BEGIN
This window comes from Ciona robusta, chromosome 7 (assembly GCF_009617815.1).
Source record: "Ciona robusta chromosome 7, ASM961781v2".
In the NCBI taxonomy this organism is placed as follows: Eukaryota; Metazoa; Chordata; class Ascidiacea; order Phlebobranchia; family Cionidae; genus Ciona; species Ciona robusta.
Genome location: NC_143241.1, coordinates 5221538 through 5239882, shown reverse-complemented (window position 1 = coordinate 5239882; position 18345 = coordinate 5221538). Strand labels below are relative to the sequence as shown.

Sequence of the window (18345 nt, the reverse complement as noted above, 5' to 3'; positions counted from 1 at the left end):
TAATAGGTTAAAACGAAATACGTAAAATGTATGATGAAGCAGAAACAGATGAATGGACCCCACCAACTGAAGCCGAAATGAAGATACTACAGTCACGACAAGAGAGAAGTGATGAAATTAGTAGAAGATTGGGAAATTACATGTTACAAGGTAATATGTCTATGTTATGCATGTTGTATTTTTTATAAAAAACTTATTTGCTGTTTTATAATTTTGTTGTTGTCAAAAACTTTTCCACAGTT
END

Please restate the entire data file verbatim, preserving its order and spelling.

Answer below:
This window comes from Ciona robusta, chromosome 7 (assembly GCF_009617815.1).
Source record: "Ciona robusta chromosome 7, ASM961781v2".
In the NCBI taxonomy this organism is placed as follows: Eukaryota; Metazoa; Chordata; class Ascidiacea; order Phlebobranchia; family Cionidae; genus Ciona; species Ciona robusta.
Genome location: NC_143241.1, coordinates 5221538 through 5239882, shown reverse-complemented (window position 1 = coordinate 5239882; position 18345 = coordinate 5221538). Strand labels below are relative to the sequence as shown.

Sequence of the window (18345 nt, the reverse complement as noted above, 5' to 3'; positions counted from 1 at the left end):
TAATAGGTTAAAACGAAATACGTAAAATGTATGATGAAGCAGAAACAGATGAATGGACCCCACCAACTGAAGCCGAAATGAAGATACTACAGTCACGACAAGAGAGAAGTGATGAAATTAGTAGAAGATTGGGAAATTACATGTTACAAGGTAATATGTCTATGTTATGCATGTTGTATTTTTTATAAAAAACTTATTTGCTGTTTTATAATTTTGTTGTTGTCAAAAACTTTTCCACAGTT